Why Ramda?, Two-Way Data Binding Review

Alex R. Young





functional ui mvvm data-binding

Why Ramda?, Two-Way Data Binding Review

Posted by Alex R. Young on .

functional ui mvvm data-binding

Why Ramda?, Two-Way Data Binding Review

Posted by Alex R. Young on .

Why Ramda?

Scott Sauyet sent in Why Ramda?, a post that attempts to explain the Ramda library:

To those not used to functional programming, Ramda seems to serve no purpose whatsoever. Most of its major capabilities are already covered by libraries like Underscore and LoDash.

These folks are right. If you want to keep coding with the same imperative and object-oriented styles you've been using, Ramda does not have much to offer you.

However, it does offer a different style of coding, a style that's taken for granted in purely functional programming languages: Ramda makes it simple for you to build complex logic through functional composition. Note that any library with a compose function will allow you do functional composition; the real point here is: "makes it simple".

The article builds on the functional composition idea and leads up to the kind of data-focused programming that Ramda makes possible.

Two-Way Data Binding Review

Two-Way Data Binding by Nikita Vasilyev is a review of two-way data binding in Backbone, React, Angular, Meteor and plain JavaScript.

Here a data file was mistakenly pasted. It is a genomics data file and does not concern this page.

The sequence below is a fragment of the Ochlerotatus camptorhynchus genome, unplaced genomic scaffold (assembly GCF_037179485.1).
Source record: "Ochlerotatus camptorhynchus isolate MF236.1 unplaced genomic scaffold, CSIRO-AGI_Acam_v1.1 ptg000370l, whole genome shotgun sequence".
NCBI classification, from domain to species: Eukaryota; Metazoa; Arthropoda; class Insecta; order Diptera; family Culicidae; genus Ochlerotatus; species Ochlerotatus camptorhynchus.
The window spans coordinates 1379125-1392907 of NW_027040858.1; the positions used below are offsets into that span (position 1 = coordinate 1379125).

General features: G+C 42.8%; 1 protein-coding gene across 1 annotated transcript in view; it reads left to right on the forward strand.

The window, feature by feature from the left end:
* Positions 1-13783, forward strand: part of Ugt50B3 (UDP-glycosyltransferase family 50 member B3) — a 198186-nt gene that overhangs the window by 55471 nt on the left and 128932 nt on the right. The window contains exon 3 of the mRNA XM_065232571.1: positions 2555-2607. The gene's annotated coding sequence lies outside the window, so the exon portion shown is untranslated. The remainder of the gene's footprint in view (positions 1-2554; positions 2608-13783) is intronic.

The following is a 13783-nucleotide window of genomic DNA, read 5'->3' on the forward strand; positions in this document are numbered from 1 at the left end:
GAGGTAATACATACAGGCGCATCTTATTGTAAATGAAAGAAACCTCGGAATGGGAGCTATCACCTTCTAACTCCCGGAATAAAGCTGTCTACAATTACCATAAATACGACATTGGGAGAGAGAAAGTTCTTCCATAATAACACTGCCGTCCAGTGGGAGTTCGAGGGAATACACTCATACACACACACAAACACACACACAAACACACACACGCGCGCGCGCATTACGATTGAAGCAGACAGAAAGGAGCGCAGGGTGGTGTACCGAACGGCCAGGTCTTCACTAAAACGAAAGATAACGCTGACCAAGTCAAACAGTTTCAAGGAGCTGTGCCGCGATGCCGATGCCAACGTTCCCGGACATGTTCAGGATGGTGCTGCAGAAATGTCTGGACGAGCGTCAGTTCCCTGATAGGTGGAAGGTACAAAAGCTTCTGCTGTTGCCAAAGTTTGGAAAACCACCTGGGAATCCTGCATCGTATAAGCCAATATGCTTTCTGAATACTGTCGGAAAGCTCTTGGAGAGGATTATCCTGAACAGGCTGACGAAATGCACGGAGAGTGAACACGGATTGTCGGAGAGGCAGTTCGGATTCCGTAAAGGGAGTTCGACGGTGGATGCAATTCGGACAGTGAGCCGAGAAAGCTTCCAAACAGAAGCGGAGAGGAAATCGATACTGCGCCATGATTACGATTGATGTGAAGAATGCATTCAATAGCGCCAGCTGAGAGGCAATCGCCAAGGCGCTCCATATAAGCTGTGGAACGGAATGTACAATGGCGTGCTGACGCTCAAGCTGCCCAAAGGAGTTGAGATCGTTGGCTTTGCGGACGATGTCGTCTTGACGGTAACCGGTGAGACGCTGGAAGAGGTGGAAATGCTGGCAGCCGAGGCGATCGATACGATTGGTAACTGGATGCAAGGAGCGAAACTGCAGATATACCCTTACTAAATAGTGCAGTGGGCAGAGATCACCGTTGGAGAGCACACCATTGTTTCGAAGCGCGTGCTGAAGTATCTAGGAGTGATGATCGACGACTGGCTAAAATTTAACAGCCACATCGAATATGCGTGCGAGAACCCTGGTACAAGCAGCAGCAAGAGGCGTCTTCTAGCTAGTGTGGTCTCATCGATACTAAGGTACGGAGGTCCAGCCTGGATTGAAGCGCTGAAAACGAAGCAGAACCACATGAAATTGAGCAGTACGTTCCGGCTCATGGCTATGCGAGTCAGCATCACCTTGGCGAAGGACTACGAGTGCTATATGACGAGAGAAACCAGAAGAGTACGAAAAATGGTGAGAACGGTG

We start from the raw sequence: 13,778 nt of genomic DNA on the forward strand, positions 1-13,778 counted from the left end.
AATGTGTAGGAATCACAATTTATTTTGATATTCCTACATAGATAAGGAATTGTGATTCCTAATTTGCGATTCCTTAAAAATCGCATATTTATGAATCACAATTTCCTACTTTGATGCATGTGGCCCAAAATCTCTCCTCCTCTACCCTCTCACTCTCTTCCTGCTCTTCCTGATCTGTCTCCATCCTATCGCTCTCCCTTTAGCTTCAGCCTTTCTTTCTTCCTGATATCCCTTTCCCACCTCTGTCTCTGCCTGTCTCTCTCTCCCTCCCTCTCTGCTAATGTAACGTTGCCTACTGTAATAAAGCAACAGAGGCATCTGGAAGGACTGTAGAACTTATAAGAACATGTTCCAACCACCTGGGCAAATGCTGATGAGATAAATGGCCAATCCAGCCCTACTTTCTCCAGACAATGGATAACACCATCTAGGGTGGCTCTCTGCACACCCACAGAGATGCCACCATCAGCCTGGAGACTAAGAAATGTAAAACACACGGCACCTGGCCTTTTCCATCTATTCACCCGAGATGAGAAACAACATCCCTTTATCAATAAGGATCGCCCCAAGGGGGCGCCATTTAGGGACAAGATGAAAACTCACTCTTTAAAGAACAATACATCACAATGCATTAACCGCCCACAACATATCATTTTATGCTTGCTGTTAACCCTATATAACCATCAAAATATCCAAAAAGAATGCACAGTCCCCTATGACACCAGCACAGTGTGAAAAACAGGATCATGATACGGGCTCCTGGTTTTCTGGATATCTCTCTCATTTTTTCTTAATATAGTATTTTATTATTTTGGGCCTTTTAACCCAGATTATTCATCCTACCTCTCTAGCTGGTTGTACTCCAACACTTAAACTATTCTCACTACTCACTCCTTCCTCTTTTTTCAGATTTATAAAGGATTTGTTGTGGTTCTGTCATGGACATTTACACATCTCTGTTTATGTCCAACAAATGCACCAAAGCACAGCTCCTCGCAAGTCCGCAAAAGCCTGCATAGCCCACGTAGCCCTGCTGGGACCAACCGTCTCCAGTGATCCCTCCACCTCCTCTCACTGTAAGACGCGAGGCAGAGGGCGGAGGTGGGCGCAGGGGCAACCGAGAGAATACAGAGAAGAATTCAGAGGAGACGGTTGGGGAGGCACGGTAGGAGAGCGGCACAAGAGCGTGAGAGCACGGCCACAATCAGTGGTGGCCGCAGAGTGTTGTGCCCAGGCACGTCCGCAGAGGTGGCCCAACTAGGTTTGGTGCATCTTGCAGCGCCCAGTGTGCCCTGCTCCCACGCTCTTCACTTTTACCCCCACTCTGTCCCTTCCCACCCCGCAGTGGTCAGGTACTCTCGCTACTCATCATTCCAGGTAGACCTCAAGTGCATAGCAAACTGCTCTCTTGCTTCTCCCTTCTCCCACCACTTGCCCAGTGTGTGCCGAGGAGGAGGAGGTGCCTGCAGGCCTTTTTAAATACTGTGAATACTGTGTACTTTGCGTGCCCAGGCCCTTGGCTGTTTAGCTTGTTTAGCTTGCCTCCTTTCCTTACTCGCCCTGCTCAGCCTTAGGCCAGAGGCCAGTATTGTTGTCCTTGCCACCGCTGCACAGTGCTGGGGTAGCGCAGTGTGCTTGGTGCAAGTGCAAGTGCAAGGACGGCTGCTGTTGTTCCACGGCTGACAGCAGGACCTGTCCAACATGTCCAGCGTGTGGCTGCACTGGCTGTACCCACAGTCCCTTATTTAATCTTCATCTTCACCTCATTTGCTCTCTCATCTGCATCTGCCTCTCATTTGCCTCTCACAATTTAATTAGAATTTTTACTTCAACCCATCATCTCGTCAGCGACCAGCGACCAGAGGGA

It highlights an issue that some libraries might have if they change fields at the wrong time:

The problem is that data flows from an input field to a model, and then back to the same input field, overriding the current value even if it's exactly the same.

React.js doesn't have Backbone's problem with moving the cursor position. Its virtual DOM, a layer between the actual DOM and React's state, prevents React from unnecessary DOM changes.

There's also an informative comment by Leo Horie about the effort required to learn each framework:

Something that strikes me about the framework versions is the amount of framework-specific knowledge required to get these examples working. It's one thing to say "here's a version in framework X", and it's quite another to actually write the code (from the standpoint of someone who's still considering framework options and who is not familiar with the lingo and caveats for any of them.)